An international, billion Euro project like the European XFEL obviously involves a fair bit of politics and diplomacy, but also paperwork and bureaucracy. We’re coming up to a big meeting of the European XFEL Council, and a fair bit of documents need to be prepared for that. Since we’ve been insanely busy and are still somewhat short-staffed on the administrative side, I found myself pulling a 12 hour non-stop hardcore shift at my desk yesterday getting everything finalized, formatted and sent out.
In the middle of this, sometime mid-afternoon, I had a very unexpected e-mail to my XFEL account from a friend who is out on a research cruise along the eastern Antarctic Peninsula for the LARISSA project.
According to my friend, they’ve been having a lot of problems with weather and sea ice on this cruise and have not been able to really get close enough to the Larsen B ice shelf. The sea ice they have found in the Weddell Sea has been 3 to 4 meters thick in many places, which is just a bit too much of a push for the ol’ NBP. They are doing their best, but it’s tough going and nerves are wearing a bit thin – which happens every time you have a number of PIs in the field with only a short window of time and opportunity to meet the science objectives. The NBP’s current position is near Cape Foster on the southwest corner of James Ross Island and there’s a blizzard outside.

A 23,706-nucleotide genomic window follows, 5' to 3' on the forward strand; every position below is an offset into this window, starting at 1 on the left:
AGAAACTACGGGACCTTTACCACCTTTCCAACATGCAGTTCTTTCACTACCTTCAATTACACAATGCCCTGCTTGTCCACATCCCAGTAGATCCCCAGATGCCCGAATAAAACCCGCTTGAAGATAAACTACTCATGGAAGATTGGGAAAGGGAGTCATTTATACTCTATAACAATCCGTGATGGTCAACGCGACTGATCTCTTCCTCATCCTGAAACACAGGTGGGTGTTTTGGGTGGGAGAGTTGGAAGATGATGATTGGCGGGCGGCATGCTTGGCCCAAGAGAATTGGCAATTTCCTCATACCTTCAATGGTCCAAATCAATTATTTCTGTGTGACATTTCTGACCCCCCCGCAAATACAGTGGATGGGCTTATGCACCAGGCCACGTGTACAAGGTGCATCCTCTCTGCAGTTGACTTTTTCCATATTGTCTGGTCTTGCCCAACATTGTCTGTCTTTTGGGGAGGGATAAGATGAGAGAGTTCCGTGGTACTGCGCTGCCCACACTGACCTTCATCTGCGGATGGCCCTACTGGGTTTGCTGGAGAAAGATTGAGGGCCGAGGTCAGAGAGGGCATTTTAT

Today I had another very unexpected e-mail from a former colleague who mentioned the Antarctic Photo Library, which features jewels like this:
…so over the next few days, while I sit in more preparatory meetings for that Council meeting at the end of the month, my mind may start wandering. But that’s ok, just as long as it comes back in time if someone asks me a question…
This post was first published on Nature Network, which has since been discontinued. The post has been moved to SciLogs.